It’s a question I get a lot.
What do you do when most of your class is misbehaving?
Say you notice twelve, fifteen, or more students talking and goofing around during a lesson or in the middle of a transition.
How should you handle it?
Should you start furiously writing names on the board or turning behavior cards over? “You have a warning! And you have a warning! And you have a warning! And…”
Should you raise your voice and remind them of what they should be doing? “I said to get out your writing journals quietly! That means no talking.”
The truth is, when more than a few students are misbehaving at the same time, warnings and reminders aren’t going to cut it.
To fix the problem, you have to go back to the beginning.
Step 1: Observe.
Resist the urge to jump in and stop the misbehavior right away. Instead, take a step back and observe. Give yourself 30 seconds or more to upload into your memory the unwanted behavior taking place.
Step 2: Stop the activity.
Stop the activity by signaling for your students’ attention. If they don’t give it to you right away, then you know this is something else you have to work on. It’s important to your effectiveness as a teacher to be able to get your students’ attention any time you need it.
Step 3: Wait.
Stand in one place and wait another 30 seconds. Let their misbehavior hang in the air and settle before speaking. Let them feel the weight of it. Give your students an opportunity to understand what they did wrong all on their own.
Step 4: Send them back.
After your pause, send your students back to their seats or ask them to clear their desks and put their materials away. Refrain from lecturing or expressing disappointment. It may make you feel better, but it doesn’t help. The focus now is on doing things the right way.
Step 5: Replay.
Model for your students the misbehavior you observed, showing how it wasted time and disrupted learning. Modeling how not to behave is a powerful strategy that allows students to view—and really understand—their actions from a different perspective.
Step 6: Reteach
Now model how the activity or transition should be done. If it was a transition, sit at a student’s desk and go through the steps you expect your students to take whenever they transition from one activity to another.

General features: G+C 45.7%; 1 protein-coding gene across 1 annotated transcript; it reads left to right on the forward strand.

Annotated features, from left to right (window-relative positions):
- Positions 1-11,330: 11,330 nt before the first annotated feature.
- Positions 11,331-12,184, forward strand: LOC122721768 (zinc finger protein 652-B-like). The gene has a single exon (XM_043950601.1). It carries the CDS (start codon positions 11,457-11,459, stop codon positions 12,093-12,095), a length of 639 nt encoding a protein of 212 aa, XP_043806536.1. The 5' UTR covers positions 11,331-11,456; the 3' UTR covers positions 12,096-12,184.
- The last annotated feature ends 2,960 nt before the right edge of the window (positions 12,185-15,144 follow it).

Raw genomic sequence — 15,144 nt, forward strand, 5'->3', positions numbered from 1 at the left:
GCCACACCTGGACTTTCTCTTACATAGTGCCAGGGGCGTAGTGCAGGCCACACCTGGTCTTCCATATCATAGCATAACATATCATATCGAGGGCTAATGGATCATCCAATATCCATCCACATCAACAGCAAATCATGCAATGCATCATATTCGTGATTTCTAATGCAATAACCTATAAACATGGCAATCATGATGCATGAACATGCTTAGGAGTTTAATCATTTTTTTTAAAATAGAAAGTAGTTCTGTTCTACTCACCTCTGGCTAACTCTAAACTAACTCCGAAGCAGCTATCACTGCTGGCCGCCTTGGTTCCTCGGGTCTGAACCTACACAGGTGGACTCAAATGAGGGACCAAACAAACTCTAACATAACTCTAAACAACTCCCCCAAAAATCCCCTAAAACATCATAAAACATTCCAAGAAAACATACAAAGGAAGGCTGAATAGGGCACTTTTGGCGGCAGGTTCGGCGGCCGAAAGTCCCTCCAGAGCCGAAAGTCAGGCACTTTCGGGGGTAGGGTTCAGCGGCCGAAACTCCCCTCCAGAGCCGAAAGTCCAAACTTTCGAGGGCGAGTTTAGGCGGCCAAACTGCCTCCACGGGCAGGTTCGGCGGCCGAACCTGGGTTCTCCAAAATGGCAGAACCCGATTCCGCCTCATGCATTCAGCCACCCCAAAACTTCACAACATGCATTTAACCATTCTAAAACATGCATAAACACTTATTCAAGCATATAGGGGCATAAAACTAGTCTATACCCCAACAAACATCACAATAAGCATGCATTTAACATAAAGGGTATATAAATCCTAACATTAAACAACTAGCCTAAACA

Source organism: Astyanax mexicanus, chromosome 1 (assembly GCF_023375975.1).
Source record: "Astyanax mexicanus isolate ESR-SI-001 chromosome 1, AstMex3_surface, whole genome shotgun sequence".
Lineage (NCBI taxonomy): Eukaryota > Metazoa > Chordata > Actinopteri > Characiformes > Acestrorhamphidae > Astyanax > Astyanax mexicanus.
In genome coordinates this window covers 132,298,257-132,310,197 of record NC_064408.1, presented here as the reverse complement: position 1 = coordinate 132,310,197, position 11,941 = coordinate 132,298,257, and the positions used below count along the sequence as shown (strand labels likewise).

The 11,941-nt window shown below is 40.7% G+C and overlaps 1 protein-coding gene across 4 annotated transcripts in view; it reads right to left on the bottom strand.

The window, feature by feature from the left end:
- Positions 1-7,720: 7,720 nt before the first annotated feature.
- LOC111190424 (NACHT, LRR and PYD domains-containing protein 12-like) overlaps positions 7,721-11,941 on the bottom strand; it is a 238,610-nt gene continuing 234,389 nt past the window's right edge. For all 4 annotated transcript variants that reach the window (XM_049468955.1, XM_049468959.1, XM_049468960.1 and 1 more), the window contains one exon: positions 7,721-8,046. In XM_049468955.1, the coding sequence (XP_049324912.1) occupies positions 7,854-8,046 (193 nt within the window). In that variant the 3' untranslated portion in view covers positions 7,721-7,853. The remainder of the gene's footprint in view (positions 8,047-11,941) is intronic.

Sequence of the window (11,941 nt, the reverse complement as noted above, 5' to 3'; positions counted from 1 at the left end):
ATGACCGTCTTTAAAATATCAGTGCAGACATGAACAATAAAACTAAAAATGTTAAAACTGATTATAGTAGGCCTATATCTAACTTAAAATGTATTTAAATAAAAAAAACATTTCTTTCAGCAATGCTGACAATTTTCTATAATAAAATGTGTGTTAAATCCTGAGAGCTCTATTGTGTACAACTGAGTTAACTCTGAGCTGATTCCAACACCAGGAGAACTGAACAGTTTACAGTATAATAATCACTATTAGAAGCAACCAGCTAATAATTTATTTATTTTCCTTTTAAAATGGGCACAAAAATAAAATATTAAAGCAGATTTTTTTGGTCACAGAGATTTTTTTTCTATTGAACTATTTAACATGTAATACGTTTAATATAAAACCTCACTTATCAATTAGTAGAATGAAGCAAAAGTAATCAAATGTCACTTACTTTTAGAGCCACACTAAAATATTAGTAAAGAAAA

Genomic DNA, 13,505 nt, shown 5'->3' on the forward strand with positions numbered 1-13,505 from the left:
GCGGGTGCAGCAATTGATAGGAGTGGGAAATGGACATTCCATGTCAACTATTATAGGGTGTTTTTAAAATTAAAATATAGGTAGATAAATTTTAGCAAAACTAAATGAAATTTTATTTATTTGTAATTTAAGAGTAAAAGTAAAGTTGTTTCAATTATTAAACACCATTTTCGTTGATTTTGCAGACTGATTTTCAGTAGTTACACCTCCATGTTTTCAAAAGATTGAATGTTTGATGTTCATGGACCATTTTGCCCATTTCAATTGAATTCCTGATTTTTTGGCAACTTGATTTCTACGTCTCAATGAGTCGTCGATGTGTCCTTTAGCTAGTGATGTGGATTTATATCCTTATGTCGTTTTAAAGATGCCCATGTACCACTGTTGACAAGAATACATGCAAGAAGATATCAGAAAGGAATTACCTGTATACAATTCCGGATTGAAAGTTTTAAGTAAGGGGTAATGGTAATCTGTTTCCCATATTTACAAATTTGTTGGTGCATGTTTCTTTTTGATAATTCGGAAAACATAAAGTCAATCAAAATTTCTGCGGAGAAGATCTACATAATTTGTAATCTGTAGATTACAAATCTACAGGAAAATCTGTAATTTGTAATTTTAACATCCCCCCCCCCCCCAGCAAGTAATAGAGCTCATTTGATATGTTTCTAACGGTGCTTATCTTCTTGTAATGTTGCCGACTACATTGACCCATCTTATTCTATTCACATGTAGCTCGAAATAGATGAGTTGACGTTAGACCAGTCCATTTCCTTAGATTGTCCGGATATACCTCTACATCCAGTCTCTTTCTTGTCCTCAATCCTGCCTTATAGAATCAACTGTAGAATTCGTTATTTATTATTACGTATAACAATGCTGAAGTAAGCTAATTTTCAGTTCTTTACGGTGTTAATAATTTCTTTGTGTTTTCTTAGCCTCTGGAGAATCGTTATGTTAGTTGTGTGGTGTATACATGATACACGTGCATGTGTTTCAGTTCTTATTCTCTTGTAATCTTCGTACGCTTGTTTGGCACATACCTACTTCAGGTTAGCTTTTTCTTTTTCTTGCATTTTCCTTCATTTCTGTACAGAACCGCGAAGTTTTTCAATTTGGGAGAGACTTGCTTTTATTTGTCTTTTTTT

If it was during independent work, literature circles, centers, or whatever, model what you expect during that particular activity.
Step 7: Practice.
Use the power of one strategy to begin practicing the activity with your class. After a few students do it correctly, then get everyone involved. As soon as you’re happy with how they’re performing, move on with your day.
Step 8: Prove it.
Within a day or two, give your students another opportunity to prove they can perform the same, or similar, activity the correct way. When the activity is over, don’t make a big fuss, but be sure and acknowledge the good work. “Now that’s how to do it!”
Step 9: Standardize.
As much as possible, standardize each activity and transition for your students. In other words, they should know the routine for successfully conducting a pair-share activity or for turning in homework or entering the classroom or anything else you do again and again.
Everything that can have a routine, should have a routine.
Back It Up With Action
In nearly all cases of whole-class misbehavior, the students simply don’t know well enough or exact enough what is expected of them.
This underscores the importance of well-taught routines and procedures. And, although you never—or rarely—have to revisit them again during the year, they do need to be backed up with action.
One of the keys of effective classroom management is to never move on unless your students are giving you what you want. So the moment you notice your class going off the rails, stop them in their tracks.
Return them to the beginning.
And have them do it again.
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